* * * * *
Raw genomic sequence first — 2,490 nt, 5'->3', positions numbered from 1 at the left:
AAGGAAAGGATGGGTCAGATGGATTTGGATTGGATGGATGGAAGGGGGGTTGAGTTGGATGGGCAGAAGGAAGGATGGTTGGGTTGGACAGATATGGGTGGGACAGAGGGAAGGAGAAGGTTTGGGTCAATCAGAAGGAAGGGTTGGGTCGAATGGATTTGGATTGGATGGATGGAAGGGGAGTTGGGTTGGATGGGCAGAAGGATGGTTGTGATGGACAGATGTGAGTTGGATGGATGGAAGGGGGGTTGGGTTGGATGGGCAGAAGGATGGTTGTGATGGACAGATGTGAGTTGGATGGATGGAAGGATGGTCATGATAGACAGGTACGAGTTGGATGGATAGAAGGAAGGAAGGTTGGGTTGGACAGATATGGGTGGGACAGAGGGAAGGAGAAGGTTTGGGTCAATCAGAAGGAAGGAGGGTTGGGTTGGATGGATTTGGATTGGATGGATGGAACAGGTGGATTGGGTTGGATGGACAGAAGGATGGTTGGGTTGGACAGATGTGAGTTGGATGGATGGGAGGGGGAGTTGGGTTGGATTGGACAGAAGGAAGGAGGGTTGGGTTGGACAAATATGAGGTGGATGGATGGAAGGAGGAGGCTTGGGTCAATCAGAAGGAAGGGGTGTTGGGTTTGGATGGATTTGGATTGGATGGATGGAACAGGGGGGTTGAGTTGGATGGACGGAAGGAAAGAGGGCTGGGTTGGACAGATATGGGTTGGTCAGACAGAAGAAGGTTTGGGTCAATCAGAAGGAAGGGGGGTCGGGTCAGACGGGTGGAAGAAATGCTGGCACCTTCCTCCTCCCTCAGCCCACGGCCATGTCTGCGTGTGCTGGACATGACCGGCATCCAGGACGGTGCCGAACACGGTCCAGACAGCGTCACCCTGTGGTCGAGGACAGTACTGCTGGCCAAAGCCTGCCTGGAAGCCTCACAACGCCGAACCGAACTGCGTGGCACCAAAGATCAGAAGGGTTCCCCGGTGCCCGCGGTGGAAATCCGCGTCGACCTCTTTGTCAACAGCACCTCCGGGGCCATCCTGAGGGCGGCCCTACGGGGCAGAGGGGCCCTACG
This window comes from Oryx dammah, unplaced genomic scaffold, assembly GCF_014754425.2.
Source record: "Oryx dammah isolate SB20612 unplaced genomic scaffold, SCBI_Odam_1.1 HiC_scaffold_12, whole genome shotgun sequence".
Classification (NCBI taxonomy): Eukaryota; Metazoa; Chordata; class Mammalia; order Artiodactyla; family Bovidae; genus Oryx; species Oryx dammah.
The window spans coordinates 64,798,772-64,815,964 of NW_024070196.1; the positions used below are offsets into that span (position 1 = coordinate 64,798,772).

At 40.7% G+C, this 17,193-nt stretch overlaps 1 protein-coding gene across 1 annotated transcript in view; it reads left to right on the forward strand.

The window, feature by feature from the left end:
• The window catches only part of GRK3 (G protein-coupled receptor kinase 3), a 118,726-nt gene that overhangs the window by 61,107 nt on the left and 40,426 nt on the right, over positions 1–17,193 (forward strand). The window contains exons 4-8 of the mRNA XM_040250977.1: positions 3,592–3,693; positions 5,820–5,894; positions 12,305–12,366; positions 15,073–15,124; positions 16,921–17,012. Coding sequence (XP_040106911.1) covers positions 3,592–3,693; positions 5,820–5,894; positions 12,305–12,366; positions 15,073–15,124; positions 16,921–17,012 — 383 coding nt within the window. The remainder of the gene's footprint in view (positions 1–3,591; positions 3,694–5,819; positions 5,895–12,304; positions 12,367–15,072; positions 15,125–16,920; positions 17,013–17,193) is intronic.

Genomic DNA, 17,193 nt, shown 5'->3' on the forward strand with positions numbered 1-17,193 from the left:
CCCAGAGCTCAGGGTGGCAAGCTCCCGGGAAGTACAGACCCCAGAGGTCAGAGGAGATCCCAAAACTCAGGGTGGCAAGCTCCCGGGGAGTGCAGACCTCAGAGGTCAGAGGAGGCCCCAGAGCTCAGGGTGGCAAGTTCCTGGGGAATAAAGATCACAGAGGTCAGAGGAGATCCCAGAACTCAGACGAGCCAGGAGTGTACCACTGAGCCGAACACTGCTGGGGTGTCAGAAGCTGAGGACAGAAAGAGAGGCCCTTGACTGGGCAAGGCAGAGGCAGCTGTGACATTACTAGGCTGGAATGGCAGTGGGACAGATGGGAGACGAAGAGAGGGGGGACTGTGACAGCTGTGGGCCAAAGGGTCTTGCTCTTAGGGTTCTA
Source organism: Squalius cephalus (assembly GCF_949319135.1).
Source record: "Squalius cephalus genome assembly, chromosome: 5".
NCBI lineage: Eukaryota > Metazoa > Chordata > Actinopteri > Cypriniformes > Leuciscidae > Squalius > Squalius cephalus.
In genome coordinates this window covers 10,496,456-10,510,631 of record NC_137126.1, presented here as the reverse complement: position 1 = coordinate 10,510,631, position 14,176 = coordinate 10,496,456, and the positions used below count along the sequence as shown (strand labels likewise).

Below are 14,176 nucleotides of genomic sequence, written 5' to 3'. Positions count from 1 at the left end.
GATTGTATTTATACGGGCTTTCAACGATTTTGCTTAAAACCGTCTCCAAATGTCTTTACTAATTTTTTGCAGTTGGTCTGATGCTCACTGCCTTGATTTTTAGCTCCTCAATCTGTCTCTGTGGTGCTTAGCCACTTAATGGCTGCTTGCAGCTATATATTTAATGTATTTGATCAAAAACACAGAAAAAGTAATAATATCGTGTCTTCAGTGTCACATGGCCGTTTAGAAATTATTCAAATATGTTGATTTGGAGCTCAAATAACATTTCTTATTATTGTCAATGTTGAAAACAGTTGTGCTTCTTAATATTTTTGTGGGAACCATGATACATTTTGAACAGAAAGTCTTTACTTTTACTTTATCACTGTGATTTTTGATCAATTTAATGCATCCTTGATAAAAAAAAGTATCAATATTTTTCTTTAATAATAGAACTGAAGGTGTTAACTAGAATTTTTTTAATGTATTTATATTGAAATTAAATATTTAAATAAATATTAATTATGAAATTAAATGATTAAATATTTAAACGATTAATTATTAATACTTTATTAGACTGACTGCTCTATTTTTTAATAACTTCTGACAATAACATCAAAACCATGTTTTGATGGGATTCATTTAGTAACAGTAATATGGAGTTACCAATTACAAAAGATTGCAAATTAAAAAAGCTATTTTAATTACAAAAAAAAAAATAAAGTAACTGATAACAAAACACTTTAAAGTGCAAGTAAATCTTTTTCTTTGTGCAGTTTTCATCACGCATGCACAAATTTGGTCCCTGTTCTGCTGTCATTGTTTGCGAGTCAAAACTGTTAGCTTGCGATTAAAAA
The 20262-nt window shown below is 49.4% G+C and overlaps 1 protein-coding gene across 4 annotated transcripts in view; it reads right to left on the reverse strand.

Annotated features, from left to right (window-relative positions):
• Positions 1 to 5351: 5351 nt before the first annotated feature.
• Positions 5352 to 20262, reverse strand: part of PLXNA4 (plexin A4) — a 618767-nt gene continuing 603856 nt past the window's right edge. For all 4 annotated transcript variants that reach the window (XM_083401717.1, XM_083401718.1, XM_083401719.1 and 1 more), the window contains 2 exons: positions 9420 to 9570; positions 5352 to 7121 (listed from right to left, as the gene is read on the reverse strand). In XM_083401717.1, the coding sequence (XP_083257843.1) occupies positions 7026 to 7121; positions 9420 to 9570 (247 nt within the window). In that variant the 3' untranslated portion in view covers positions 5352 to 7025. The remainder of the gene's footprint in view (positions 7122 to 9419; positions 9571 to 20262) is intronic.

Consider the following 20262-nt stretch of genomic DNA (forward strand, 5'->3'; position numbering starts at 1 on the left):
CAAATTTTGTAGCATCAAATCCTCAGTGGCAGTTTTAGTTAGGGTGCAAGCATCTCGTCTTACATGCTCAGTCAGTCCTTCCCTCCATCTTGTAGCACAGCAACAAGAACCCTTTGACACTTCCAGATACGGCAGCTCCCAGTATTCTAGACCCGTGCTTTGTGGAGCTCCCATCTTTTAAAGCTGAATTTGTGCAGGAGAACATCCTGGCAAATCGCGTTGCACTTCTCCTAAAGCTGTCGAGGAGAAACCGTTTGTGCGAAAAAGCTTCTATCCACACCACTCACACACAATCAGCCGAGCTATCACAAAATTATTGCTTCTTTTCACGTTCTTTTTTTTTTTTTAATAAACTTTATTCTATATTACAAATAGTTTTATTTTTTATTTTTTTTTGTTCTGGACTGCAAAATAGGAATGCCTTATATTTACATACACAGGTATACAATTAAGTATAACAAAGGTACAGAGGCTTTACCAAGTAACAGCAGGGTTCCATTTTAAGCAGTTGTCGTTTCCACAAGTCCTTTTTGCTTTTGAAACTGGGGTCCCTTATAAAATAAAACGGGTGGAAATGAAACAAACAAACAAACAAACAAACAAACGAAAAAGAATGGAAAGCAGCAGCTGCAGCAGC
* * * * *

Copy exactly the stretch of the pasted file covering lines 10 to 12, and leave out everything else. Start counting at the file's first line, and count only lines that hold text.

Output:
Genomic DNA, 17,193 nt, shown 5'->3' on the forward strand with positions numbered 1-17,193 from the left:
CCCAGAGCTCAGGGTGGCAAGCTCCCGGGAAGTACAGACCCCAGAGGTCAGAGGAGATCCCAAAACTCAGGGTGGCAAGCTCCCGGGGAGTGCAGACCTCAGAGGTCAGAGGAGGCCCCAGAGCTCAGGGTGGCAAGTTCCTGGGGAATAAAGATCACAGAGGTCAGAGGAGATCCCAGAACTCAGACGAGCCAGGAGTGTACCACTGAGCCGAACACTGCTGGGGTGTCAGAAGCTGAGGACAGAAAGAGAGGCCCTTGACTGGGCAAGGCAGAGGCAGCTGTGACATTACTAGGCTGGAATGGCAGTGGGACAGATGGGAGACGAAGAGAGGGGGGACTGTGACAGCTGTGGGCCAAAGGGTCTTGCTCTTAGGGTTCTA
Source organism: Squalius cephalus (assembly GCF_949319135.1).